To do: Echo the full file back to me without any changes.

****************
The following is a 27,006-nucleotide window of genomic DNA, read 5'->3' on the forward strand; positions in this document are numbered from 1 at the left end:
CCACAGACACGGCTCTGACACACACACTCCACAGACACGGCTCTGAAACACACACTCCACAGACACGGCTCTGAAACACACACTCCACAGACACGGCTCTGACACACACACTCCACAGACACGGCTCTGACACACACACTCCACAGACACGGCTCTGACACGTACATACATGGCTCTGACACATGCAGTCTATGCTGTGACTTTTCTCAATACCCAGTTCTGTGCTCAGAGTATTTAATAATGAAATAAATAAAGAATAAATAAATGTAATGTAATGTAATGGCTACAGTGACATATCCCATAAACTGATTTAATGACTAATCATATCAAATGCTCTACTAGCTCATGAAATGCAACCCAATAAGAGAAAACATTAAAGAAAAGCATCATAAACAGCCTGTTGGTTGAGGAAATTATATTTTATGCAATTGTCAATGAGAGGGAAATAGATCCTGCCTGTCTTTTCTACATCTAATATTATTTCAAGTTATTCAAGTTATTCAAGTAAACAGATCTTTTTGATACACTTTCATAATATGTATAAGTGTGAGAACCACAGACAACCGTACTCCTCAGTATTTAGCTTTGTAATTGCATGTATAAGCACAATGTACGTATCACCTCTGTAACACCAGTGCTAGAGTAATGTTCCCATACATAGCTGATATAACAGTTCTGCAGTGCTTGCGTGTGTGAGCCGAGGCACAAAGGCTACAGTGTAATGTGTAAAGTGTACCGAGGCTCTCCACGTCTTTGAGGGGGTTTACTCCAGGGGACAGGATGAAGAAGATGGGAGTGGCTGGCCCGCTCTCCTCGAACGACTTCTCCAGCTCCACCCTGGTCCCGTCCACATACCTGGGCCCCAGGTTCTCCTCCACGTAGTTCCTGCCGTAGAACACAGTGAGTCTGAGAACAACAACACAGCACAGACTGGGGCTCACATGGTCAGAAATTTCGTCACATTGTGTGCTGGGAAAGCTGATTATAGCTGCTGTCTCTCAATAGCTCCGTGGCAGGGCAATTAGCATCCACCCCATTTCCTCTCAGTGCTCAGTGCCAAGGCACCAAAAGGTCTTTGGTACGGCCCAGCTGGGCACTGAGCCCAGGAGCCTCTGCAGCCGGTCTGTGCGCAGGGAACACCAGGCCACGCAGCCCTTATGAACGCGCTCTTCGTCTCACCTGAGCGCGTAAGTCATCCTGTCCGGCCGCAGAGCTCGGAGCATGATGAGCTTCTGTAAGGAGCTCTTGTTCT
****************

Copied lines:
The following is a 27,006-nucleotide window of genomic DNA, read 5'->3' on the forward strand; positions in this document are numbered from 1 at the left end:
CCACAGACACGGCTCTGACACACACACTCCACAGACACGGCTCTGAAACACACACTCCACAGACACGGCTCTGAAACACACACTCCACAGACACGGCTCTGACACACACACTCCACAGACACGGCTCTGACACACACACTCCACAGACACGGCTCTGACACGTACATACATGGCTCTGACACATGCAGTCTATGCTGTGACTTTTCTCAATACCCAGTTCTGTGCTCAGAGTATTTAATAATGAAATAAATAAAGAATAAATAAATGTAATGTAATGTAATGGCTACAGTGACATATCCCATAAACTGATTTAATGACTAATCATATCAAATGCTCTACTAGCTCATGAAATGCAACCCAATAAGAGAAAACATTAAAGAAAAGCATCATAAACAGCCTGTTGGTTGAGGAAATTATATTTTATGCAATTGTCAATGAGAGGGAAATAGATCCTGCCTGTCTTTTCTACATCTAATATTATTTCAAGTTATTCAAGTTATTCAAGTAAACAGATCTTTTTGATACACTTTCATAATATGTATAAGTGTGAGAACCACAGACAACCGTACTCCTCAGTATTTAGCTTTGTAATTGCATGTATAAGCACAATGTACGTATCACCTCTGTAACACCAGTGCTAGAGTAATGTTCCCATACATAGCTGATATAACAGTTCTGCAGTGCTTGCGTGTGTGAGCCGAGGCACAAAGGCTACAGTGTAATGTGTAAAGTGTACCGAGGCTCTCCACGTCTTTGAGGGGGTTTACTCCAGGGGACAGGATGAAGAAGATGGGAGTGGCTGGCCCGCTCTCCTCGAACGACTTCTCCAGCTCCACCCTGGTCCCGTCCACATACCTGGGCCCCAGGTTCTCCTCCACGTAGTTCCTGCCGTAGAACACAGTGAGTCTGAGAACAACAACACAGCACAGACTGGGGCTCACATGGTCAGAAATTTCGTCACATTGTGTGCTGGGAAAGCTGATTATAGCTGCTGTCTCTCAATAGCTCCGTGGCAGGGCAATTAGCATCCACCCCATTTCCTCTCAGTGCTCAGTGCCAAGGCACCAAAAGGTCTTTGGTACGGCCCAGCTGGGCACTGAGCCCAGGAGCCTCTGCAGCCGGTCTGTGCGCAGGGAACACCAGGCCACGCAGCCCTTATGAACGCGCTCTTCGTCTCACCTGAGCGCGTAAGTCATCCTGTCCGGCCGCAGAGCTCGGAGCATGATGAGCTTCTGTAAGGAGCTCTTGTTCT